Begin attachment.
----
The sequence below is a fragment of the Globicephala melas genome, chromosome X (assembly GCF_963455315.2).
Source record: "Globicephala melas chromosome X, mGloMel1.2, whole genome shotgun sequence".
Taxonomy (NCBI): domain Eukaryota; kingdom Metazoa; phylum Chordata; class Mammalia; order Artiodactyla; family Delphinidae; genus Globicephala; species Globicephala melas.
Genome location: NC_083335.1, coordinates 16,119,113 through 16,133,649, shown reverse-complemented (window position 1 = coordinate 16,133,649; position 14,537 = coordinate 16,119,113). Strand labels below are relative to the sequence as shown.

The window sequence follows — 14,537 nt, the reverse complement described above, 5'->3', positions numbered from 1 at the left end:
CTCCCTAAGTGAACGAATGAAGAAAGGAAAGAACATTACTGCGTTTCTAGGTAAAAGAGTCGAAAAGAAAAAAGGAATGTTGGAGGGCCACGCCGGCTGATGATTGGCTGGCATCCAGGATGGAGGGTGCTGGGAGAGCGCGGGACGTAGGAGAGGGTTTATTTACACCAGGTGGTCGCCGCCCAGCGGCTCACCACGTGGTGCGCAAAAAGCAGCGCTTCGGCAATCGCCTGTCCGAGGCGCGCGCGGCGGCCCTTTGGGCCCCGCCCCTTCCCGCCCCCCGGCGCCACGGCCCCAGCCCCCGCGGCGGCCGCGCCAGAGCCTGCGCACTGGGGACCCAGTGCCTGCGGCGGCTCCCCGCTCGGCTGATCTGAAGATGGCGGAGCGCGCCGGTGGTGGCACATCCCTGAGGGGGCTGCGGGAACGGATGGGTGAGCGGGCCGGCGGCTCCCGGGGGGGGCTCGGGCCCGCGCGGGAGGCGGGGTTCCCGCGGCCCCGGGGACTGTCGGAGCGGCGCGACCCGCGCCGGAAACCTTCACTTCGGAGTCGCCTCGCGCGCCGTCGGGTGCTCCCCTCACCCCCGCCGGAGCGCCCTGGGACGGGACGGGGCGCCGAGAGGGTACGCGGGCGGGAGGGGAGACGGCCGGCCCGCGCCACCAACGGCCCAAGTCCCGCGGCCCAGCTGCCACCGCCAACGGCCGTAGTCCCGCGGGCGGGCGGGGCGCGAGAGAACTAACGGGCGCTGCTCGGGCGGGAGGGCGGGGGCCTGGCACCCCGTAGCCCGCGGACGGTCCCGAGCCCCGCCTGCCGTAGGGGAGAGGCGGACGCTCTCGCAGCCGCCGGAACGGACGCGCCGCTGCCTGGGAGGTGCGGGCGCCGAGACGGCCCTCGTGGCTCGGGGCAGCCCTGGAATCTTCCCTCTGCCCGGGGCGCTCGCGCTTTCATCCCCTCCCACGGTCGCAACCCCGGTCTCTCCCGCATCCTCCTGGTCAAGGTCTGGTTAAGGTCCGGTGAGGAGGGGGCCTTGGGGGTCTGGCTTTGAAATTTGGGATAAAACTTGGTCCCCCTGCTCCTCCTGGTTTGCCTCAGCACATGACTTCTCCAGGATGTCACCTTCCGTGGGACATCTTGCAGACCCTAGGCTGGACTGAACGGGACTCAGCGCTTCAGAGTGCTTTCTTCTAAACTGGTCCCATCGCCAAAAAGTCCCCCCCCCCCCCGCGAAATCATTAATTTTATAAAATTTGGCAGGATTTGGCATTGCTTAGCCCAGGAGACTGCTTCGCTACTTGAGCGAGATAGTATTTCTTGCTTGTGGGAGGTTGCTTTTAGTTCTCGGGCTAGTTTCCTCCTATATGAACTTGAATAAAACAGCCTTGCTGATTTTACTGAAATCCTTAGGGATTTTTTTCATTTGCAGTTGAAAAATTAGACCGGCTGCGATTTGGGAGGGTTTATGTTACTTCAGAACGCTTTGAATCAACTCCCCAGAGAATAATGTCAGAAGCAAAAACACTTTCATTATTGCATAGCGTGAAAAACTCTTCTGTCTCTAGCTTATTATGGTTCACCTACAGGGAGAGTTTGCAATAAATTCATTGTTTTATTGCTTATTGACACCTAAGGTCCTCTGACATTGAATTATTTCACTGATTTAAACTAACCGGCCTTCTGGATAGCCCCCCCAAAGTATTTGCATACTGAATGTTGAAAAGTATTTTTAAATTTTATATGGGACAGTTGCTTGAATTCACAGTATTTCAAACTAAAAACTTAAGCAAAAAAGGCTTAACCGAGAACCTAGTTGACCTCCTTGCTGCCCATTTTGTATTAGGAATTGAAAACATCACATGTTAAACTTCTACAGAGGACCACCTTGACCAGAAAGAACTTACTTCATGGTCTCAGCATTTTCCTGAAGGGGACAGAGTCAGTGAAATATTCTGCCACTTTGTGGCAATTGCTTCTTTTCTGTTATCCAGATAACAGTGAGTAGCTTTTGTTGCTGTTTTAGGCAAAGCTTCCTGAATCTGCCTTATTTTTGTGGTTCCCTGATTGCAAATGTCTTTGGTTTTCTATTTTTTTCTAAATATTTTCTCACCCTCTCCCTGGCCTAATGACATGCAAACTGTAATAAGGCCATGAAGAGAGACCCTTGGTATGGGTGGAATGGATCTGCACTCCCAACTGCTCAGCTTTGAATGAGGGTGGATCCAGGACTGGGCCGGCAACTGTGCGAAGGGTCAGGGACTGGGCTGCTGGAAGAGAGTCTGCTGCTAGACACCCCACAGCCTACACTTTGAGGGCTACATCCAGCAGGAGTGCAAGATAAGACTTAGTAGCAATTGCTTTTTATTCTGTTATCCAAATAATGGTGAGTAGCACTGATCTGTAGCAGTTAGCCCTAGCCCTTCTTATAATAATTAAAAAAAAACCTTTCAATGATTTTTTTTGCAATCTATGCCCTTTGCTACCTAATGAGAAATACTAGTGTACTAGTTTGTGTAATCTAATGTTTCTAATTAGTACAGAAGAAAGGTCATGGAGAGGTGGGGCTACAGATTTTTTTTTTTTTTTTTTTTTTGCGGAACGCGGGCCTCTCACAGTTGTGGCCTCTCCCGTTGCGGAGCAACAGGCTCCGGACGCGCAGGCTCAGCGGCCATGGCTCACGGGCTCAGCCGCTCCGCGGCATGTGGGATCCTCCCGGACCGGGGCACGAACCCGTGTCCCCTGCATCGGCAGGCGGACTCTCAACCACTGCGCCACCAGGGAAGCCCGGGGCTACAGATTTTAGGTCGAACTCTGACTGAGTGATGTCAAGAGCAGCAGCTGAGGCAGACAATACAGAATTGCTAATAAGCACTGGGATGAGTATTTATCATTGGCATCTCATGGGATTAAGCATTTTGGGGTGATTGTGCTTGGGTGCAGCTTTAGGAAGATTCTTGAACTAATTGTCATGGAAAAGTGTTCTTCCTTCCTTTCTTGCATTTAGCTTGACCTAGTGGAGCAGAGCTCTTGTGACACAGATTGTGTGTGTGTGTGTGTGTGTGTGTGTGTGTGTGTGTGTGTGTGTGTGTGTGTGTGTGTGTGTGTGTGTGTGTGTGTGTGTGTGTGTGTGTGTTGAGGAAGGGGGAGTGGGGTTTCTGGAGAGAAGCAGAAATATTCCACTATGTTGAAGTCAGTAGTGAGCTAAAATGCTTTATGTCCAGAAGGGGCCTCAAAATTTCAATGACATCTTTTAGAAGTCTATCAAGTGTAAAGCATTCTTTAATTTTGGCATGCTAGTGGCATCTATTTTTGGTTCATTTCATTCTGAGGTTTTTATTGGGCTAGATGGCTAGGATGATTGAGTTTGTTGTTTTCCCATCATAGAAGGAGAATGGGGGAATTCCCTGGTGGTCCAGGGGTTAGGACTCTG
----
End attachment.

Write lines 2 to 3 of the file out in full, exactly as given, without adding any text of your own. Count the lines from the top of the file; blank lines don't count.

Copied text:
Source record: "Globicephala melas chromosome X, mGloMel1.2, whole genome shotgun sequence".
Taxonomy (NCBI): domain Eukaryota; kingdom Metazoa; phylum Chordata; class Mammalia; order Artiodactyla; family Delphinidae; genus Globicephala; species Globicephala melas.